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Outsourcing Report Blames Schools

Ohanian Comment:
Here's something new: Corporate America blaming the schools for the nation's economic condition. I wonder how many employees of the corporations belonging to the American Electronics Association think the outsourcing of their jobs represents a failure of their own education. And how many think this outsourcing represents corporate greed.

Just asking.

When a corporate association such as the American Electronics Association shouts that the schools are failing and outsourcing has been greatly exaggerated, then it's useful to find out something about that association. Here's how they describe themselves--on their website. It gives you a glimmer of why they want to shift the discussion away from outsourcing and back to complaining about the schools.

Clearly, AeA represents corporate power, not the needs of employees. They are strongly behind the global economy.

AeA: Advancing the Business of Technology Advancing the business of technology, AeA is the nation's largest high-tech trade association. AeA represents more than 3,000 companies with 1.8 million employees. These 3000+ companies span the high-technology spectrum, from software, semiconductors, medical devices and computers to Internet technology, advanced electronics and telecommunications systems and services. With 17 regional U.S. councils and offices in Brussels and Beijing, AeA offers a unique global policy grassroots capability and a wide portfolio of valuable business services and products for the high-tech industry. AeA has been the accepted voice of the U.S. technology community since 1943.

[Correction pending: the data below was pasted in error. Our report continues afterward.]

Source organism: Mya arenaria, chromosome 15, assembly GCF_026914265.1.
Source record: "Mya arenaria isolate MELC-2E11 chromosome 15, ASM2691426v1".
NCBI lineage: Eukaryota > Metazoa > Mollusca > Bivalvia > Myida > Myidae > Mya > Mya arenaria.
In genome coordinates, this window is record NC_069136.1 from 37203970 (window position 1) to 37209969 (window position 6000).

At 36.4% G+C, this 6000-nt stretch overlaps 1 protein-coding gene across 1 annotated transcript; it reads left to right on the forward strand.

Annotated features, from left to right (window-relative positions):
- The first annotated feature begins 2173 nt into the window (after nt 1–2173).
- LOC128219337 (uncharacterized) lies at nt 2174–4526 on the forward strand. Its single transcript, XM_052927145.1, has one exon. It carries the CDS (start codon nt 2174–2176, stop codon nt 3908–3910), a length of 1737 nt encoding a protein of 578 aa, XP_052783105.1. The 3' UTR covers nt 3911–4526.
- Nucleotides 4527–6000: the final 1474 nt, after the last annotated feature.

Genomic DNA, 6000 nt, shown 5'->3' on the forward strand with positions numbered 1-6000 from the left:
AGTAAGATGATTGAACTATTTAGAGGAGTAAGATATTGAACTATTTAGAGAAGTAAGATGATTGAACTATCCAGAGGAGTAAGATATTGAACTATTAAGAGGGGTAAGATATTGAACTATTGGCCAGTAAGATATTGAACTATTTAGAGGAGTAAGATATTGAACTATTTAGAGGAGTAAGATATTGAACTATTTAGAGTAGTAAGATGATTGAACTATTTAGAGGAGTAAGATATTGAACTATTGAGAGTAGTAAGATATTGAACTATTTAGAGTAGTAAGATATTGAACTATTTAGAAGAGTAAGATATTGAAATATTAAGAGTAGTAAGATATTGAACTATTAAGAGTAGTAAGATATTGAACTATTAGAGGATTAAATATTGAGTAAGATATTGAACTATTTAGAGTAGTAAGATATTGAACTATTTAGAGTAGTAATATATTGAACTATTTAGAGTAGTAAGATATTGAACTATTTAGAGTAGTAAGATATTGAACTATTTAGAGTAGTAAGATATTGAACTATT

You can read the report at http://www.aeanet.org/Publications/id_OffshoreOutsourcingMain.asp

Good for this reporter for giving unemployed software developer Bob Jern, who's been out of work for 15 months, the last word.

A desire for cheap labor is not the primary reason technology companies are turning to offshore workers, according to a new report by the American Electronics Association, the United States' largest high-tech trade association.